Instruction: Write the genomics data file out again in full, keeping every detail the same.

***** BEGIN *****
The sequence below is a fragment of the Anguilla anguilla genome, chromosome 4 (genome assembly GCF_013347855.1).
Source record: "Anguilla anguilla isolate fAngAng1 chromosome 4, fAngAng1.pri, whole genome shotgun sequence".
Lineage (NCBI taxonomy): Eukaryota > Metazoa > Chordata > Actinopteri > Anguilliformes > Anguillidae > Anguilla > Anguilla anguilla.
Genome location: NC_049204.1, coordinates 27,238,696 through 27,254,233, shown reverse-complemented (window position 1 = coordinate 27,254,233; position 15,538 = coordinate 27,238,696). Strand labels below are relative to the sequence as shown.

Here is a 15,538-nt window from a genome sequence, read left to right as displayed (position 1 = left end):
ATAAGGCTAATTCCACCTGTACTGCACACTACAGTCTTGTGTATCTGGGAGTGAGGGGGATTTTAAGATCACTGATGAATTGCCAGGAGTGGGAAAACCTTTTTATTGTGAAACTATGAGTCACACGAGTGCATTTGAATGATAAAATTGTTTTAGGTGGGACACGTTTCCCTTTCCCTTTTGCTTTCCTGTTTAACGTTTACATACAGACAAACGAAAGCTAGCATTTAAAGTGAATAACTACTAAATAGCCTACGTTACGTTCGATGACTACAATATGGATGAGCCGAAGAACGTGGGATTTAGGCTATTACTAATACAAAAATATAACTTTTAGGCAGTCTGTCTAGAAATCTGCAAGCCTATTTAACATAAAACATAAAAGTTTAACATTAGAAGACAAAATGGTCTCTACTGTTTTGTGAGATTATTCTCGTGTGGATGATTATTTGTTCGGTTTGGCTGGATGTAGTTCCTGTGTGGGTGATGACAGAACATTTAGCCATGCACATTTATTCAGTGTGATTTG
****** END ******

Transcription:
The sequence below is a fragment of the Anguilla anguilla genome, chromosome 4 (genome assembly GCF_013347855.1).
Source record: "Anguilla anguilla isolate fAngAng1 chromosome 4, fAngAng1.pri, whole genome shotgun sequence".
Lineage (NCBI taxonomy): Eukaryota > Metazoa > Chordata > Actinopteri > Anguilliformes > Anguillidae > Anguilla > Anguilla anguilla.
Genome location: NC_049204.1, coordinates 27,238,696 through 27,254,233, shown reverse-complemented (window position 1 = coordinate 27,254,233; position 15,538 = coordinate 27,238,696). Strand labels below are relative to the sequence as shown.

Here is a 15,538-nt window from a genome sequence, read left to right as displayed (position 1 = left end):
ATAAGGCTAATTCCACCTGTACTGCACACTACAGTCTTGTGTATCTGGGAGTGAGGGGGATTTTAAGATCACTGATGAATTGCCAGGAGTGGGAAAACCTTTTTATTGTGAAACTATGAGTCACACGAGTGCATTTGAATGATAAAATTGTTTTAGGTGGGACACGTTTCCCTTTCCCTTTTGCTTTCCTGTTTAACGTTTACATACAGACAAACGAAAGCTAGCATTTAAAGTGAATAACTACTAAATAGCCTACGTTACGTTCGATGACTACAATATGGATGAGCCGAAGAACGTGGGATTTAGGCTATTACTAATACAAAAATATAACTTTTAGGCAGTCTGTCTAGAAATCTGCAAGCCTATTTAACATAAAACATAAAAGTTTAACATTAGAAGACAAAATGGTCTCTACTGTTTTGTGAGATTATTCTCGTGTGGATGATTATTTGTTCGGTTTGGCTGGATGTAGTTCCTGTGTGGGTGATGACAGAACATTTAGCCATGCACATTTATTCAGTGTGATTTG